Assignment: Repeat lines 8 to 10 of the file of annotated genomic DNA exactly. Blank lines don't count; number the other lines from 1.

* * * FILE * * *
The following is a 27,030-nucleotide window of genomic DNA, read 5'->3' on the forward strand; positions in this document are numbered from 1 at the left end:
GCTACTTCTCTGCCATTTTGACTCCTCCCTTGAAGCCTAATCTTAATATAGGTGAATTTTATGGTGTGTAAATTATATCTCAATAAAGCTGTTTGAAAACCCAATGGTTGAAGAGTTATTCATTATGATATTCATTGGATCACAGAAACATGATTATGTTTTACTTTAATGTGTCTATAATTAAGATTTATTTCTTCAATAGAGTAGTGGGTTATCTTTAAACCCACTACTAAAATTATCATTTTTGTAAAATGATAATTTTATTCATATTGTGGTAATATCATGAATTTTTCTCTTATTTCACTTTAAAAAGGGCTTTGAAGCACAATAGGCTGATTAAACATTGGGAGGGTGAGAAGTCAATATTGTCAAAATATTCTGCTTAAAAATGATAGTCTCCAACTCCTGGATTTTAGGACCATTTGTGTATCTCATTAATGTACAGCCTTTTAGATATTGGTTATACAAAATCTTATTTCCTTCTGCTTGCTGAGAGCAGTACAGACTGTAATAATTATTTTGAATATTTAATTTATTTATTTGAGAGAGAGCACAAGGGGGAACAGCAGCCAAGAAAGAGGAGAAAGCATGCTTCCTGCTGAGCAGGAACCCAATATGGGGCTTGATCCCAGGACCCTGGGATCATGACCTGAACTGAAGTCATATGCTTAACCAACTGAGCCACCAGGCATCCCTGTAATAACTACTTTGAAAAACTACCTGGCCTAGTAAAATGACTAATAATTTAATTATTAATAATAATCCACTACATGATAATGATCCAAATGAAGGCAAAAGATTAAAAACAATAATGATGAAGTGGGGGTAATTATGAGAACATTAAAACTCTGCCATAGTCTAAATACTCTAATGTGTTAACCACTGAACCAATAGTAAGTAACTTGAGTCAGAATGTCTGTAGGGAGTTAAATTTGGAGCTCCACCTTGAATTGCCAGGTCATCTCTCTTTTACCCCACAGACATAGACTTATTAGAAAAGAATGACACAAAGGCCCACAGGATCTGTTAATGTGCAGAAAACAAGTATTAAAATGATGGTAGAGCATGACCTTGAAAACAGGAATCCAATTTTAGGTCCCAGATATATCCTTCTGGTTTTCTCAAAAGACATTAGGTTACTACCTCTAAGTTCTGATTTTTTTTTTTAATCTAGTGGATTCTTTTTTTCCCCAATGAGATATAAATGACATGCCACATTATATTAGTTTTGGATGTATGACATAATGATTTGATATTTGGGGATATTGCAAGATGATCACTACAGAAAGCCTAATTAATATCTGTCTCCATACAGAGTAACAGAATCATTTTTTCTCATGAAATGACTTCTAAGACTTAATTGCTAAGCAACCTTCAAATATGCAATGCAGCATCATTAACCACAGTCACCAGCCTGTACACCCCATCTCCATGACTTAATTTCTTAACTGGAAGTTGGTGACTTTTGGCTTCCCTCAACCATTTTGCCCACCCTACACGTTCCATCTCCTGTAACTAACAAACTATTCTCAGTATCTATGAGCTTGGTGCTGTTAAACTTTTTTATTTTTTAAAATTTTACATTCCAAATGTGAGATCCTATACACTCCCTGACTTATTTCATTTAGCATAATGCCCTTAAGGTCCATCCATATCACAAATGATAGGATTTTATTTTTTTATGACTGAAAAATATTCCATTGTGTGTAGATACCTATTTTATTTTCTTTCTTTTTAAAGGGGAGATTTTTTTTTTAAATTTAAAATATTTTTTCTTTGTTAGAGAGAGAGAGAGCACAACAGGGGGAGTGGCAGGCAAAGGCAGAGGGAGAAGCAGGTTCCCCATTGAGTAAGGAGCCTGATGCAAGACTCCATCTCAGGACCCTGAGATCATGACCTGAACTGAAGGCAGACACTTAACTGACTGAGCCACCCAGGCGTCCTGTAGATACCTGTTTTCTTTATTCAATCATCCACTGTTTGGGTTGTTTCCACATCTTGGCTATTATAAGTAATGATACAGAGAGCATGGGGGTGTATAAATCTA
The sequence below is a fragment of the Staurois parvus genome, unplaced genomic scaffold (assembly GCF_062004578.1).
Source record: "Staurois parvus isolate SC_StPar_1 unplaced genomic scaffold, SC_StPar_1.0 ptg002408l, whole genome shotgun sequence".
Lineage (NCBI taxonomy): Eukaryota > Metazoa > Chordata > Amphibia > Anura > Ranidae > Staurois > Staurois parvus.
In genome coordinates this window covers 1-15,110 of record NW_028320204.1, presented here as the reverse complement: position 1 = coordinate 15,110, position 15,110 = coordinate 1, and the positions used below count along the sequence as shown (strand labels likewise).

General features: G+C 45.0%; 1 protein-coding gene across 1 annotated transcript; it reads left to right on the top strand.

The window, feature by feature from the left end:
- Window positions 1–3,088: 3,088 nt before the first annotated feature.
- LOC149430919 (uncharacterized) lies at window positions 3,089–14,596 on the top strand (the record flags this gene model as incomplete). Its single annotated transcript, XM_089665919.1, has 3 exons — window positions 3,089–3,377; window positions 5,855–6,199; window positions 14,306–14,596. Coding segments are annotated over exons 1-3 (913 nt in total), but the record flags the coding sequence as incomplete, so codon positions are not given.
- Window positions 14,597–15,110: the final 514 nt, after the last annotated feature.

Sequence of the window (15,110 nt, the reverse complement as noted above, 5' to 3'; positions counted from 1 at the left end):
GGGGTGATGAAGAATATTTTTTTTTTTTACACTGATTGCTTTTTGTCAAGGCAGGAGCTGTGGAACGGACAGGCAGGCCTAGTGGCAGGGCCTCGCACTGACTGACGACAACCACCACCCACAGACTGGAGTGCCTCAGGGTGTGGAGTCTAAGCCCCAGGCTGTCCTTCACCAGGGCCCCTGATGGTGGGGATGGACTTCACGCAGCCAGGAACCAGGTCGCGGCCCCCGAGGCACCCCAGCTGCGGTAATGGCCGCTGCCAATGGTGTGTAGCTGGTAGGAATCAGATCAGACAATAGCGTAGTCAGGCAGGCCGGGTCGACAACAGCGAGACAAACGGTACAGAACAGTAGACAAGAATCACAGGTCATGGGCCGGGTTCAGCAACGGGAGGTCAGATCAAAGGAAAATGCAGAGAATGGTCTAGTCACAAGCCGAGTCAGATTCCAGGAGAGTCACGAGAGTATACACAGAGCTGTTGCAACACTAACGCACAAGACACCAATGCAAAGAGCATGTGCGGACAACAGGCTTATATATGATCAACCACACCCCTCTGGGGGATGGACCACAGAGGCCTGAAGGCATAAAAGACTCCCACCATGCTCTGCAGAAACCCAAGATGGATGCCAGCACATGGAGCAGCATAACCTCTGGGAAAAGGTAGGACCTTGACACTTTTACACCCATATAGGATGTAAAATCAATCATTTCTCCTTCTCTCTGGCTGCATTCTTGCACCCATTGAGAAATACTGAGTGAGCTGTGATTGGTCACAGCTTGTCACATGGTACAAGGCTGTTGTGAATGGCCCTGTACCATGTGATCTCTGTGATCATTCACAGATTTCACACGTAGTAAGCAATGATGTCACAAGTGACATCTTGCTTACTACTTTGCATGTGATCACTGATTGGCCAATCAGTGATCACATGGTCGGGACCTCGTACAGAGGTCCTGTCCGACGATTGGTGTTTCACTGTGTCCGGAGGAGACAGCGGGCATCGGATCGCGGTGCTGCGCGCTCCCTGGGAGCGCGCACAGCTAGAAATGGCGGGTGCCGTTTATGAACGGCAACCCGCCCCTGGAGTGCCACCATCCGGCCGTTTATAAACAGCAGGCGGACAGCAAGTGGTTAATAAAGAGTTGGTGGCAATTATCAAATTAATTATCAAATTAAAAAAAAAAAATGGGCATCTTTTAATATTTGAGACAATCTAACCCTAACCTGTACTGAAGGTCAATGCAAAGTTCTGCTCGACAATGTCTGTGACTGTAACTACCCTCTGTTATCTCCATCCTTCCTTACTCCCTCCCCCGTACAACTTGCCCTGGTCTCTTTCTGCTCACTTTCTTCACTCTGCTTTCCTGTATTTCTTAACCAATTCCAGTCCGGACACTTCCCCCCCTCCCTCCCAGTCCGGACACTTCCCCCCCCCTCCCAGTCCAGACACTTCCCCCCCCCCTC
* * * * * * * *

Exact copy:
The window, feature by feature from the left end:
- Window positions 1–3,088: 3,088 nt before the first annotated feature.
- LOC149430919 (uncharacterized) lies at window positions 3,089–14,596 on the top strand (the record flags this gene model as incomplete). Its single annotated transcript, XM_089665919.1, has 3 exons — window positions 3,089–3,377; window positions 5,855–6,199; window positions 14,306–14,596. Coding segments are annotated over exons 1-3 (913 nt in total), but the record flags the coding sequence as incomplete, so codon positions are not given.